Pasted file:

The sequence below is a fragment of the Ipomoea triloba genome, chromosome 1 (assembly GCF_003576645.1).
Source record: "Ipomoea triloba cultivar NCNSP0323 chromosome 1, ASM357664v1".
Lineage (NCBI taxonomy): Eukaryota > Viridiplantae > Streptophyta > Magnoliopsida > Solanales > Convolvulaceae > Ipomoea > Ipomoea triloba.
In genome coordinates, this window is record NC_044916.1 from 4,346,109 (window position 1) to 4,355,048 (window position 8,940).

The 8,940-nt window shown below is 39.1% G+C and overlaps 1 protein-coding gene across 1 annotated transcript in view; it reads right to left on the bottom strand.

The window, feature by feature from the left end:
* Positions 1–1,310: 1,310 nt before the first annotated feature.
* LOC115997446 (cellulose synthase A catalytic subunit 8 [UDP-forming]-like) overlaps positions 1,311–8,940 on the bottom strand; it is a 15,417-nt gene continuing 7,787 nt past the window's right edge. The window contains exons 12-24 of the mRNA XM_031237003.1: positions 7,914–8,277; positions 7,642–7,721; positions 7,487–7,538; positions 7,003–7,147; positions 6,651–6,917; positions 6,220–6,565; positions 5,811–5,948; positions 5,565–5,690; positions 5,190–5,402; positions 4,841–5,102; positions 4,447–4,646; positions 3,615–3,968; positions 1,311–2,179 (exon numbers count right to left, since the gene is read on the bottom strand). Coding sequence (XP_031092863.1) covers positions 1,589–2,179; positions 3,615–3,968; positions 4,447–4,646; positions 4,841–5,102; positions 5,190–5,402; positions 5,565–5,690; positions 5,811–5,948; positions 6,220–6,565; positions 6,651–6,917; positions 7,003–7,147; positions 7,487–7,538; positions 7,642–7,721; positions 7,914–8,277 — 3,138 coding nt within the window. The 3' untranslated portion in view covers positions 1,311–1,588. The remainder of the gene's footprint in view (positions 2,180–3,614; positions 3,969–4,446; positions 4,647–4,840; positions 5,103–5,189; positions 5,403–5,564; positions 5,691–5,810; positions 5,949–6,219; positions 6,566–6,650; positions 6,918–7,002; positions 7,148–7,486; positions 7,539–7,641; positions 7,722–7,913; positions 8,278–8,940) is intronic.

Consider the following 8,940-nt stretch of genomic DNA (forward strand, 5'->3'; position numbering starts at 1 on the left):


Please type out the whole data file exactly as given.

The sequence below is a fragment of the Ipomoea triloba genome, chromosome 1 (assembly GCF_003576645.1).
Source record: "Ipomoea triloba cultivar NCNSP0323 chromosome 1, ASM357664v1".
Lineage (NCBI taxonomy): Eukaryota > Viridiplantae > Streptophyta > Magnoliopsida > Solanales > Convolvulaceae > Ipomoea > Ipomoea triloba.
In genome coordinates, this window is record NC_044916.1 from 4,346,109 (window position 1) to 4,355,048 (window position 8,940).

The 8,940-nt window shown below is 39.1% G+C and overlaps 1 protein-coding gene across 1 annotated transcript in view; it reads right to left on the bottom strand.

The window, feature by feature from the left end:
* Positions 1–1,310: 1,310 nt before the first annotated feature.
* LOC115997446 (cellulose synthase A catalytic subunit 8 [UDP-forming]-like) overlaps positions 1,311–8,940 on the bottom strand; it is a 15,417-nt gene continuing 7,787 nt past the window's right edge. The window contains exons 12-24 of the mRNA XM_031237003.1: positions 7,914–8,277; positions 7,642–7,721; positions 7,487–7,538; positions 7,003–7,147; positions 6,651–6,917; positions 6,220–6,565; positions 5,811–5,948; positions 5,565–5,690; positions 5,190–5,402; positions 4,841–5,102; positions 4,447–4,646; positions 3,615–3,968; positions 1,311–2,179 (exon numbers count right to left, since the gene is read on the bottom strand). Coding sequence (XP_031092863.1) covers positions 1,589–2,179; positions 3,615–3,968; positions 4,447–4,646; positions 4,841–5,102; positions 5,190–5,402; positions 5,565–5,690; positions 5,811–5,948; positions 6,220–6,565; positions 6,651–6,917; positions 7,003–7,147; positions 7,487–7,538; positions 7,642–7,721; positions 7,914–8,277 — 3,138 coding nt within the window. The 3' untranslated portion in view covers positions 1,311–1,588. The remainder of the gene's footprint in view (positions 2,180–3,614; positions 3,969–4,446; positions 4,647–4,840; positions 5,103–5,189; positions 5,403–5,564; positions 5,691–5,810; positions 5,949–6,219; positions 6,566–6,650; positions 6,918–7,002; positions 7,148–7,486; positions 7,539–7,641; positions 7,722–7,913; positions 8,278–8,940) is intronic.

Consider the following 8,940-nt stretch of genomic DNA (forward strand, 5'->3'; position numbering starts at 1 on the left):